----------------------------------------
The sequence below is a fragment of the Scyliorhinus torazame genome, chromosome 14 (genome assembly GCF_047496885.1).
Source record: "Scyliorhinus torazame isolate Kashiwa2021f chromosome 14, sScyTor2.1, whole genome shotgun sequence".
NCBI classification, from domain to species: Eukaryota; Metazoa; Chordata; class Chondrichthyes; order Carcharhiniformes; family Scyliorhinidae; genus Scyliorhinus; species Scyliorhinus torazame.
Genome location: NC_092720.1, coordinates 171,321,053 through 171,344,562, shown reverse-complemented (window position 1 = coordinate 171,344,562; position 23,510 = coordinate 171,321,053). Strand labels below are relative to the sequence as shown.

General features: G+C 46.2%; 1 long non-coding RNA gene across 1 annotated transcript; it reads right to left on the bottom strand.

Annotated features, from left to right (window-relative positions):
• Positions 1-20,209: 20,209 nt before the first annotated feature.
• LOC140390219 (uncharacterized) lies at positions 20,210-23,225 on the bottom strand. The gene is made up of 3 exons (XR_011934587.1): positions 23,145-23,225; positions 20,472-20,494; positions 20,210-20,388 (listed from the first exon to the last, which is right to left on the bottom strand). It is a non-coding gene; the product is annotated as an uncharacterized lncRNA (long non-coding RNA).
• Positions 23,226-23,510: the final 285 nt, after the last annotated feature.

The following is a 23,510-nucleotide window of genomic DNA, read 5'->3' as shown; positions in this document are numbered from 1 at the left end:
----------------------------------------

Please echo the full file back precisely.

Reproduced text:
The sequence below is a fragment of the Scyliorhinus torazame genome, chromosome 14 (genome assembly GCF_047496885.1).
Source record: "Scyliorhinus torazame isolate Kashiwa2021f chromosome 14, sScyTor2.1, whole genome shotgun sequence".
NCBI classification, from domain to species: Eukaryota; Metazoa; Chordata; class Chondrichthyes; order Carcharhiniformes; family Scyliorhinidae; genus Scyliorhinus; species Scyliorhinus torazame.
Genome location: NC_092720.1, coordinates 171,321,053 through 171,344,562, shown reverse-complemented (window position 1 = coordinate 171,344,562; position 23,510 = coordinate 171,321,053). Strand labels below are relative to the sequence as shown.

General features: G+C 46.2%; 1 long non-coding RNA gene across 1 annotated transcript; it reads right to left on the bottom strand.

Annotated features, from left to right (window-relative positions):
• Positions 1-20,209: 20,209 nt before the first annotated feature.
• LOC140390219 (uncharacterized) lies at positions 20,210-23,225 on the bottom strand. The gene is made up of 3 exons (XR_011934587.1): positions 23,145-23,225; positions 20,472-20,494; positions 20,210-20,388 (listed from the first exon to the last, which is right to left on the bottom strand). It is a non-coding gene; the product is annotated as an uncharacterized lncRNA (long non-coding RNA).
• Positions 23,226-23,510: the final 285 nt, after the last annotated feature.

The following is a 23,510-nucleotide window of genomic DNA, read 5'->3' as shown; positions in this document are numbered from 1 at the left end: